The man behind Murrow and much more.
Engelman (Journalism/Long Island Univ.; Public Radio and Television in America: A Political History, 1996) examines the life and career of influential and controversial news producer Fred Friendly (1915–98), best known for his long association with crusading journalist Edward R. Murrow. Born Ferdinand F. Wachenheimer, Friendly was one of the most profoundly influential figures in the history of broadcast journalism. After successfully producing a series of innovative news programs for radio, he caught the attention of CBS News, where he teamed with Murrow to create Hear It Now and See It Now, radio and TV documentary series that re-created historic events for audiences. The Friendly/Murrow partnership capitalized on these successes to pursue increasingly provocative subject matter, such as an investigation of Senator Joseph McCarthy’s anticommunist campaign, that frequently brought them into conflict with CBS founder William Paley. Named head of CBS News in 1964, Friendly resigned his post two years later when the network refused to preempt a rerun of I Love Lucy for live coverage of the Senate Foreign Relation Committee’s hearings on Vietnam. Dramatic, outsized, principled and self-promoting (he sent his letter of resignation to the New York Times), this action encapsulated the many contradictions at the heart of Friendly’s persona. Quotes from colleagues and friends describe him by turns as dynamic and domineering, warm and bullying and passionately idealistic and wearyingly petulant. Friendly continued to wield vast influence over his field after leaving CBS. He taught at Columbia’s Journalism School, established a highly regarded series of public seminars on media and virtually invented the concept of public television. Engelman’s comprehensive research—he cites the dyslexic Ferd Wachenheimer’s school report cards—brings his driven subject into vivid relief. The prose may be dryly academic, but the man, his times and his achievements come through.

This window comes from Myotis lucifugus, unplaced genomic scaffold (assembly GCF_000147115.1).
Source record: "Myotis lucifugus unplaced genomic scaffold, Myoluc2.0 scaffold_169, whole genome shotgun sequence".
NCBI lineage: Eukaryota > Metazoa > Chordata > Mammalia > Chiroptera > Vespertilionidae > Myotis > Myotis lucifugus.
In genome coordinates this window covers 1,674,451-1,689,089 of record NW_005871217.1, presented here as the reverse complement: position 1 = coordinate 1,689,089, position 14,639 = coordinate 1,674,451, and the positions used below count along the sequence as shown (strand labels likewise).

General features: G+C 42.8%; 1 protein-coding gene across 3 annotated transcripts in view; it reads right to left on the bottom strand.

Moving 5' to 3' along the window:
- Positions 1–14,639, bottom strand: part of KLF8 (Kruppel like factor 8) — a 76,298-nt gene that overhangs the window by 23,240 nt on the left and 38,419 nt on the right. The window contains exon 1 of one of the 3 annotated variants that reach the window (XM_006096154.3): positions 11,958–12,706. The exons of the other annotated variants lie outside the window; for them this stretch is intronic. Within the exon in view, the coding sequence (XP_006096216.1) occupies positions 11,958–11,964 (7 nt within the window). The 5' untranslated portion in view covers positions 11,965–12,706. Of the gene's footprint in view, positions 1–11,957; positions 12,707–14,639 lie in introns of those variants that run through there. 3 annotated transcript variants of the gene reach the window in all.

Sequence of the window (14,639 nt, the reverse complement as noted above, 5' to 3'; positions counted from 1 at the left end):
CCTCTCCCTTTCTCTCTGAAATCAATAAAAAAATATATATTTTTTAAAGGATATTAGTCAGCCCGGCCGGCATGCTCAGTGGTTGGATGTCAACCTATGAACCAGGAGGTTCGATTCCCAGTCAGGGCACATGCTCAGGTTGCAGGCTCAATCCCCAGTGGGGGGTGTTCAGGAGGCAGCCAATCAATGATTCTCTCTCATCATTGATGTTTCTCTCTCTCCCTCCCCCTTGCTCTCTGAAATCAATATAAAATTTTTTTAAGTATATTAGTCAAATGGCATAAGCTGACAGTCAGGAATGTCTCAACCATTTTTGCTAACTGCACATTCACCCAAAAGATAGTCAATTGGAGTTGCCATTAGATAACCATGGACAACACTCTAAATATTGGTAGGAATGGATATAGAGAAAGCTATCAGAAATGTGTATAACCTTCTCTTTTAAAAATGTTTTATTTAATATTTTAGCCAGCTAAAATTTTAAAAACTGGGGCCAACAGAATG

A substantial and useful study of the underknown pioneer whose conviction and energy did much to shape the content and character of American broadcast journalism.